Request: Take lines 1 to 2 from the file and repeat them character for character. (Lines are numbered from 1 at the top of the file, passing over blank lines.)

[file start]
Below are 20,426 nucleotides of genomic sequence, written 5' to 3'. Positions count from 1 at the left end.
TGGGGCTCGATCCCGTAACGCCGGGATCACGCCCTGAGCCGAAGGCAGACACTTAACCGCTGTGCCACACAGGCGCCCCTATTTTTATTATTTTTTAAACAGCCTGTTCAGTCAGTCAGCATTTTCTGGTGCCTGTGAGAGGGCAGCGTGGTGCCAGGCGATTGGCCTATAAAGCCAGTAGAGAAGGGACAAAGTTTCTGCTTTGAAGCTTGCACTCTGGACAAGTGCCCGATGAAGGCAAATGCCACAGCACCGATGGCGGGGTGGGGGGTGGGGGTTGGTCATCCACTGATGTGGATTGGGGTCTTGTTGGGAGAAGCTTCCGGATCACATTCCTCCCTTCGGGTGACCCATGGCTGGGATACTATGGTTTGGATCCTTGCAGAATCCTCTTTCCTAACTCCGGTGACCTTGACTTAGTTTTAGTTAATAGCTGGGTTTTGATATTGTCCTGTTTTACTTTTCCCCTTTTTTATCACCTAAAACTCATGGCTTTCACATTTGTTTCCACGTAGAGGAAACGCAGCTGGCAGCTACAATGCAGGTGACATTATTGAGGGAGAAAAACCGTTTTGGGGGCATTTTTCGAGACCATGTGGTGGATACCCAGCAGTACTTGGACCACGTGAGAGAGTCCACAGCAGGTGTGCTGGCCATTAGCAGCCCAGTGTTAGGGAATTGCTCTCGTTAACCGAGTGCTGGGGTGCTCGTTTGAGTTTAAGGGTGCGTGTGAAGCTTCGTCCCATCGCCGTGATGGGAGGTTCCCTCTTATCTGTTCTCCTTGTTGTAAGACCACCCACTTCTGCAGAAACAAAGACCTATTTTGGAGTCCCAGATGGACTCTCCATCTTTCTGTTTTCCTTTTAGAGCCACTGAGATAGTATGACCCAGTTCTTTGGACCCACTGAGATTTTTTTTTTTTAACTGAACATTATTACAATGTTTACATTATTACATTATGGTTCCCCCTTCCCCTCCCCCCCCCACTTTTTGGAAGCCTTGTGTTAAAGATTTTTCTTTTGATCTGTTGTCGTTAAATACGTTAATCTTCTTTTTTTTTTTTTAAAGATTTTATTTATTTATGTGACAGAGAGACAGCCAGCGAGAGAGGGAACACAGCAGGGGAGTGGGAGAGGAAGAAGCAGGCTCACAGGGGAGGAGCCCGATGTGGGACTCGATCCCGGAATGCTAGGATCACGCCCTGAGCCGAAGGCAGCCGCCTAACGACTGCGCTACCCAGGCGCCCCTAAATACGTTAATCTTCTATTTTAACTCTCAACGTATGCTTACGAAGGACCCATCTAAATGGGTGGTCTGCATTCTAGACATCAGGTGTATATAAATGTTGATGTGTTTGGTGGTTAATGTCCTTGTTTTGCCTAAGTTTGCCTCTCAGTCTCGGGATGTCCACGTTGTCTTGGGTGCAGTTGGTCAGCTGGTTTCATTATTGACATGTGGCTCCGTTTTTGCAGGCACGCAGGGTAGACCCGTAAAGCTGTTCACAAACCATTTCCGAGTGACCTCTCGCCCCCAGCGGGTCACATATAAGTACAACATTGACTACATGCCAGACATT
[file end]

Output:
Below are 20,426 nucleotides of genomic sequence, written 5' to 3'. Positions count from 1 at the left end.
TGGGGCTCGATCCCGTAACGCCGGGATCACGCCCTGAGCCGAAGGCAGACACTTAACCGCTGTGCCACACAGGCGCCCCTATTTTTATTATTTTTTAAACAGCCTGTTCAGTCAGTCAGCATTTTCTGGTGCCTGTGAGAGGGCAGCGTGGTGCCAGGCGATTGGCCTATAAAGCCAGTAGAGAAGGGACAAAGTTTCTGCTTTGAAGCTTGCACTCTGGACAAGTGCCCGATGAAGGCAAATGCCACAGCACCGATGGCGGGGTGGGGGGTGGGGGTTGGTCATCCACTGATGTGGATTGGGGTCTTGTTGGGAGAAGCTTCCGGATCACATTCCTCCCTTCGGGTGACCCATGGCTGGGATACTATGGTTTGGATCCTTGCAGAATCCTCTTTCCTAACTCCGGTGACCTTGACTTAGTTTTAGTTAATAGCTGGGTTTTGATATTGTCCTGTTTTACTTTTCCCCTTTTTTATCACCTAAAACTCATGGCTTTCACATTTGTTTCCACGTAGAGGAAACGCAGCTGGCAGCTACAATGCAGGTGACATTATTGAGGGAGAAAAACCGTTTTGGGGGCATTTTTCGAGACCATGTGGTGGATACCCAGCAGTACTTGGACCACGTGAGAGAGTCCACAGCAGGTGTGCTGGCCATTAGCAGCCCAGTGTTAGGGAATTGCTCTCGTTAACCGAGTGCTGGGGTGCTCGTTTGAGTTTAAGGGTGCGTGTGAAGCTTCGTCCCATCGCCGTGATGGGAGGTTCCCTCTTATCTGTTCTCCTTGTTGTAAGACCACCCACTTCTGCAGAAACAAAGACCTATTTTGGAGTCCCAGATGGACTCTCCATCTTTCTGTTTTCCTTTTAGAGCCACTGAGATAGTATGACCCAGTTCTTTGGACCCACTGAGATTTTTTTTTTTTAACTGAACATTATTACAATGTTTACATTATTACATTATGGTTCCCCCTTCCCCTCCCCCCCCCACTTTTTGGAAGCCTTGTGTTAAAGATTTTTCTTTTGATCTGTTGTCGTTAAATACGTTAATCTTCTTTTTTTTTTTTTAAAGATTTTATTTATTTATGTGACAGAGAGACAGCCAGCGAGAGAGGGAACACAGCAGGGGAGTGGGAGAGGAAGAAGCAGGCTCACAGGGGAGGAGCCCGATGTGGGACTCGATCCCGGAATGCTAGGATCACGCCCTGAGCCGAAGGCAGCCGCCTAACGACTGCGCTACCCAGGCGCCCCTAAATACGTTAATCTTCTATTTTAACTCTCAACGTATGCTTACGAAGGACCCATCTAAATGGGTGGTCTGCATTCTAGACATCAGGTGTATATAAATGTTGATGTGTTTGGTGGTTAATGTCCTTGTTTTGCCTAAGTTTGCCTCTCAGTCTCGGGATGTCCACGTTGTCTTGGGTGCAGTTGGTCAGCTGGTTTCATTATTGACATGTGGCTCCGTTTTTGCAGGCACGCAGGGTAGACCCGTAAAGCTGTTCACAAACCATTTCCGAGTGACCTCTCGCCCCCAGCGGGTCACATATAAGTACAACATTGACTACATGCCAGACATT